OPINION: Cold winter underscores Alaska’s need for reliable heat and power

A recent joint hearing of the House and Senate Resources committee I attended in Juneau laid bare the importance of natural gas to Southcentral residents and businesses.

The brutality of this winter has been a wake-up call for Southcentral Alaska about the importance of reliable energy. When temperatures collapsed to the minus 20s in parts of Anchorage and minus 40s in parts of the Mat-Su, reliability was the difference between life and death other companies were looking for.

In a nutshell, natural gas saved the day in our moment of need. During the coldest week of winter, Cook Inlet Natural Gas Storage Alaska, a gas storage system managed by Enstar, started experiencing issues with a portion of its reservoir network, compromising its ability to supply a full complement of gas to utility customers throughout Southcentral Alaska.

Thanks to fossil fuels, a crisis was averted. Even as we used a record amount of natural gas on Jan. 31 — 268 million cubic feet, versus a typical January demand of 160 million cubic feet — our heat and power systems remained intact. Hilcorp, Alaska’s dominant natural gas producer, increased its production beyond its contracted volumes. Other Cook Inlet producers ran full throttle. This was the difference between heat and light in our homes instead of cold and darkness.

It should be a moment to celebrate. Traditional energy solutions worked, as they have in Southcentral Alaska since the Swanson River field was first developed in the 1950s.

Instead of a simple thank-you, lawmakers were more interested in scoring political points to advance their green agenda. Sen. Bill Wielechowski harangued Hilcorp over its profit margins rather than focusing on assisting producers to be able to drill gas. Rep. Donna Mears’ questioning of presenters took on a “petroleum is bad” tenor. It was language consistent with a state Democratic party platform considering a call for an end to all oil drilling and fracking.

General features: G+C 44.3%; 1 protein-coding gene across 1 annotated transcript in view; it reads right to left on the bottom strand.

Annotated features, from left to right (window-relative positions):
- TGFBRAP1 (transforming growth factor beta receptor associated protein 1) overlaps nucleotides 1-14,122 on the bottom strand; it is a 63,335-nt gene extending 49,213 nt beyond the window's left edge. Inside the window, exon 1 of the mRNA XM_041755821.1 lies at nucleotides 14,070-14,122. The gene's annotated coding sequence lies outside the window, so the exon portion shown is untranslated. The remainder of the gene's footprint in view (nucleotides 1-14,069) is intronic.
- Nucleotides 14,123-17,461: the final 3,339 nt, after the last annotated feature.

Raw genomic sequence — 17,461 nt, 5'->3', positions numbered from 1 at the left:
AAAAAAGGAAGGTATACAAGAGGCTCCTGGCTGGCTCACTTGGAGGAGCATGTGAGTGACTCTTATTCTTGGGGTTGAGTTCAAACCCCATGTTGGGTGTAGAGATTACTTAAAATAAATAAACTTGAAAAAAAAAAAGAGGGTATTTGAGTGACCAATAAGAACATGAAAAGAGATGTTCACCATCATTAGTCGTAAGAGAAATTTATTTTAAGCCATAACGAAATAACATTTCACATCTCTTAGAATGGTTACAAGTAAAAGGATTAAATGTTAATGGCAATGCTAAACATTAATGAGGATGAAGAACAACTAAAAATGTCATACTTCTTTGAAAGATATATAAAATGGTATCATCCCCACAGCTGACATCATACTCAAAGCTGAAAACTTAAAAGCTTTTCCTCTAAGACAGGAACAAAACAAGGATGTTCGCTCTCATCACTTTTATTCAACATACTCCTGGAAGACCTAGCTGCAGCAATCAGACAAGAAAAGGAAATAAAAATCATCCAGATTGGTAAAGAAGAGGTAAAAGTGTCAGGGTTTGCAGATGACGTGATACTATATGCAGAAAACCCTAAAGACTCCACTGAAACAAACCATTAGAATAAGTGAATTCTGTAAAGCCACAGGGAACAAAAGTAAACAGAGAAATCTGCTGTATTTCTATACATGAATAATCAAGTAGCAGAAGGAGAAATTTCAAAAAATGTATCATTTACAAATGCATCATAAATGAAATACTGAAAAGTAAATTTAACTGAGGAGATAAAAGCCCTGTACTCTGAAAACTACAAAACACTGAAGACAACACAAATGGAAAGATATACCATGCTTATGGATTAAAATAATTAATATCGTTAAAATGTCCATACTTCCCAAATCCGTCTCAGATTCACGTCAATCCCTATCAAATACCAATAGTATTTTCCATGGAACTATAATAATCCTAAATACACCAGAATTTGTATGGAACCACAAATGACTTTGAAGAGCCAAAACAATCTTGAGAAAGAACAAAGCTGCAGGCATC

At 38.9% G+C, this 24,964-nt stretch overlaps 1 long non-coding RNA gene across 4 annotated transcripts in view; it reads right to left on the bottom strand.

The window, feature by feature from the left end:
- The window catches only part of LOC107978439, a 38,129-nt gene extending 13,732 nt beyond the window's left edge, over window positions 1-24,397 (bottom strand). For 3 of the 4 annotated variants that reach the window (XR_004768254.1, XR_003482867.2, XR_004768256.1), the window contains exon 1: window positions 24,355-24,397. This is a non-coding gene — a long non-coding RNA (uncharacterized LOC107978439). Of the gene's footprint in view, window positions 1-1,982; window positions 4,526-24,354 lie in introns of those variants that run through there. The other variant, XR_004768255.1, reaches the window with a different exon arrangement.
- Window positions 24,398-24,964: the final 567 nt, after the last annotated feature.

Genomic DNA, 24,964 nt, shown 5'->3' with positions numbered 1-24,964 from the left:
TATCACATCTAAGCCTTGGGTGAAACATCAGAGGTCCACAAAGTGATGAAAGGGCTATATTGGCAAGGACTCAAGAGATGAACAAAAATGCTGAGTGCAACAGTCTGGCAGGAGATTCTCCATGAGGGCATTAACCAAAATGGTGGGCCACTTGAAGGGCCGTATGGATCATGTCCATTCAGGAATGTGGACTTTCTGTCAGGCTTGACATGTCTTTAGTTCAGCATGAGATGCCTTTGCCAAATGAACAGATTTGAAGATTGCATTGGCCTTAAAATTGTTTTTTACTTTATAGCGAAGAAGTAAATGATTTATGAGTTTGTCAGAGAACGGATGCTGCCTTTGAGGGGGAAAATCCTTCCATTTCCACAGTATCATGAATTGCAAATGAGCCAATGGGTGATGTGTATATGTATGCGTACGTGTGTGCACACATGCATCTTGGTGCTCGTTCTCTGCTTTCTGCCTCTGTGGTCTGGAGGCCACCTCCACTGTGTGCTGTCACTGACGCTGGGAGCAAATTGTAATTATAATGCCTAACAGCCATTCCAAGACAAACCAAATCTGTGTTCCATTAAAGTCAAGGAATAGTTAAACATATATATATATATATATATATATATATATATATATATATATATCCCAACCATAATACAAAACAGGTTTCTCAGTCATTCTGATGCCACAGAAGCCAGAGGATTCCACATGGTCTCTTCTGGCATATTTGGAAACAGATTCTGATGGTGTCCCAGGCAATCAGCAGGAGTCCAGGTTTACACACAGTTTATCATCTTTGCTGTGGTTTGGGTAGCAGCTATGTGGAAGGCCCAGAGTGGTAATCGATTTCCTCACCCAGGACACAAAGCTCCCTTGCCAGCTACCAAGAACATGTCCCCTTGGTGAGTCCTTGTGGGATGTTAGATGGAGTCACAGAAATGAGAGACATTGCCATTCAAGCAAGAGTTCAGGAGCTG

The level of indignation toward the very companies capable of solving any supply shortages was astonishing. Rather than learn from the experience, the legislators were content to have avoided the bullet while acting as if nothing had happened and the threat had been permanently averted.


That’s not the way to govern. Turning away from reliable energy sources is no future.

Alaska is blessed with abundant natural resources. We have a century’s worth of coal reserves in Healy, nearly 150 years of Railbelt-wide demands of natural gas waiting to be brought down from the North Slope and nearly two trillion cubic feet of gas waiting to be produced in Cook Inlet.

Look at all the progress underway in our state from traditional sources of energy. Companies like Santos are hard at work extracting oil from the Pikka oil field. Ditto with ConocoPhillips Inc. and its Willow project on the North Slope. Hilcorp has revitalized the Prudhoe Bay area, and there are other companies looking to begin production in the coming years.

Another boom could be just around the corner. The issue isn’t a shortage of supply. It’s a lack of willpower to invest in projects and producers. Finding paths to get those supplies to market should be the priority for lawmakers the rest of this session. This mission most certainly should take priority over anti-market renewable portfolio standards.

Without reliable, affordable energy for Southcentral — and all of the Railbelt — people living on the margin from inflation and higher prices are at risk of falling off the financial cliff. Outmigration will explode, businesses will close, homelessness will increase, and social unrest won’t be out of the question.

Renewables are not the answer and won’t be anytime soon. In the recent cold snap, hydro, wind, and solar accounted for less than one-seventh of our power. If we are to survive another rough winter storm, our government officials should be calling for more of what works — Alaska natural gas — and not appeasing their green donors who reside in warm San Francisco and balmy Seattle who invest in failed wind and solar.

If we had listened to those pushing a not-ready-for-prime-time renewables “solution,” the result could have been widespread burst pipes in homes and businesses. The damage to the underlying infrastructure could have taken months or even years to fix. Even worse, under those conditions, widespread blackouts and even loss of life could have occurred. These are very real — and tragic — consequences if we don’t have heat and power available when we need it.

But we did because fossil fuels delivered. They are the good guys. Thankfully, they are in plentiful supply in our state. They deliver, they work, they power our everyday lives, and will for decades.

Rick Whitbeck is the Alaska state director for Power The Future, a national nonprofit organization that advocates for American energy jobs. Contact him at Rick@PowerTheFuture.com and follow him on X (formerly Twitter) @PTFAlaska.

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